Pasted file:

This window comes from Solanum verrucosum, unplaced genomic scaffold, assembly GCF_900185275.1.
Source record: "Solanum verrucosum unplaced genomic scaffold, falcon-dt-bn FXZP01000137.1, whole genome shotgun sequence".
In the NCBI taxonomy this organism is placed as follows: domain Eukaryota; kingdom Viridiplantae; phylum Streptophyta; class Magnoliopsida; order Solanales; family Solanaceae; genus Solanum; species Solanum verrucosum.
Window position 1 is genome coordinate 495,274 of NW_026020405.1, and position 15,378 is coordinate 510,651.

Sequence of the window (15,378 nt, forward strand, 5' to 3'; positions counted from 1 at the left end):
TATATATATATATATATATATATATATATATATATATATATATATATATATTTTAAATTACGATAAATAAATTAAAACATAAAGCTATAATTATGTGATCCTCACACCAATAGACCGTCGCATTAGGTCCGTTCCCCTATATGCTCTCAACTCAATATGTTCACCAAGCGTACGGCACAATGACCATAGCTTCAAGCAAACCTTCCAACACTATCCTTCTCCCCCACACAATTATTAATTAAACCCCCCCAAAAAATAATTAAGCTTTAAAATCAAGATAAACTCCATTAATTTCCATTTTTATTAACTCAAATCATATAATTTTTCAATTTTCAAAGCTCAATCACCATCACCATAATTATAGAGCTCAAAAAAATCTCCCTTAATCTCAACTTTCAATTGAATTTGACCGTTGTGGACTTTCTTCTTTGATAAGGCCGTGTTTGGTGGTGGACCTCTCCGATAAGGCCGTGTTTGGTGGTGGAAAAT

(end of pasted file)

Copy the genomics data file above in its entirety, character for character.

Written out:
This window comes from Solanum verrucosum, unplaced genomic scaffold, assembly GCF_900185275.1.
Source record: "Solanum verrucosum unplaced genomic scaffold, falcon-dt-bn FXZP01000137.1, whole genome shotgun sequence".
In the NCBI taxonomy this organism is placed as follows: domain Eukaryota; kingdom Viridiplantae; phylum Streptophyta; class Magnoliopsida; order Solanales; family Solanaceae; genus Solanum; species Solanum verrucosum.
Window position 1 is genome coordinate 495,274 of NW_026020405.1, and position 15,378 is coordinate 510,651.

Sequence of the window (15,378 nt, forward strand, 5' to 3'; positions counted from 1 at the left end):
TATATATATATATATATATATATATATATATATATATATATATATATATATTTTAAATTACGATAAATAAATTAAAACATAAAGCTATAATTATGTGATCCTCACACCAATAGACCGTCGCATTAGGTCCGTTCCCCTATATGCTCTCAACTCAATATGTTCACCAAGCGTACGGCACAATGACCATAGCTTCAAGCAAACCTTCCAACACTATCCTTCTCCCCCACACAATTATTAATTAAACCCCCCCAAAAAATAATTAAGCTTTAAAATCAAGATAAACTCCATTAATTTCCATTTTTATTAACTCAAATCATATAATTTTTCAATTTTCAAAGCTCAATCACCATCACCATAATTATAGAGCTCAAAAAAATCTCCCTTAATCTCAACTTTCAATTGAATTTGACCGTTGTGGACTTTCTTCTTTGATAAGGCCGTGTTTGGTGGTGGACCTCTCCGATAAGGCCGTGTTTGGTGGTGGAAAAT